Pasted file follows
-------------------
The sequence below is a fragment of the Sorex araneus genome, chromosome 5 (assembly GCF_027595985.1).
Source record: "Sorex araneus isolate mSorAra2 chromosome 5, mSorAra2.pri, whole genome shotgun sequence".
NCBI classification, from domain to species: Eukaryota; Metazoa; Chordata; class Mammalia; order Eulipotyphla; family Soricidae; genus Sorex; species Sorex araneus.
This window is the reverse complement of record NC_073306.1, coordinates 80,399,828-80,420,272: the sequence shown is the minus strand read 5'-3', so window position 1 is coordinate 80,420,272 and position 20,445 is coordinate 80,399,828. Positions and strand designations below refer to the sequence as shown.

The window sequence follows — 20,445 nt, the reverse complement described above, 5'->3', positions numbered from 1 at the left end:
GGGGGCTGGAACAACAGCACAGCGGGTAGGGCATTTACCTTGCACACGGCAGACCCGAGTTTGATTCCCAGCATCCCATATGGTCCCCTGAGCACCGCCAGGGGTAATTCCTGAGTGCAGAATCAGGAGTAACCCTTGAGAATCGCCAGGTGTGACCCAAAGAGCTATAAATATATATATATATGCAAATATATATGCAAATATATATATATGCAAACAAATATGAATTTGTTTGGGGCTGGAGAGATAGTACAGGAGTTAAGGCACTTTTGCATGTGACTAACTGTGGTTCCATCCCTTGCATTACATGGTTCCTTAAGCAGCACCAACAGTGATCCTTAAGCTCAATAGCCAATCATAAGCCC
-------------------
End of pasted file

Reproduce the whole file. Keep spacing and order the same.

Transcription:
The sequence below is a fragment of the Sorex araneus genome, chromosome 5 (assembly GCF_027595985.1).
Source record: "Sorex araneus isolate mSorAra2 chromosome 5, mSorAra2.pri, whole genome shotgun sequence".
NCBI classification, from domain to species: Eukaryota; Metazoa; Chordata; class Mammalia; order Eulipotyphla; family Soricidae; genus Sorex; species Sorex araneus.
This window is the reverse complement of record NC_073306.1, coordinates 80,399,828-80,420,272: the sequence shown is the minus strand read 5'-3', so window position 1 is coordinate 80,420,272 and position 20,445 is coordinate 80,399,828. Positions and strand designations below refer to the sequence as shown.

The window sequence follows — 20,445 nt, the reverse complement described above, 5'->3', positions numbered from 1 at the left end:
GGGGGCTGGAACAACAGCACAGCGGGTAGGGCATTTACCTTGCACACGGCAGACCCGAGTTTGATTCCCAGCATCCCATATGGTCCCCTGAGCACCGCCAGGGGTAATTCCTGAGTGCAGAATCAGGAGTAACCCTTGAGAATCGCCAGGTGTGACCCAAAGAGCTATAAATATATATATATATGCAAATATATATGCAAATATATATATATGCAAACAAATATGAATTTGTTTGGGGCTGGAGAGATAGTACAGGAGTTAAGGCACTTTTGCATGTGACTAACTGTGGTTCCATCCCTTGCATTACATGGTTCCTTAAGCAGCACCAACAGTGATCCTTAAGCTCAATAGCCAATCATAAGCCC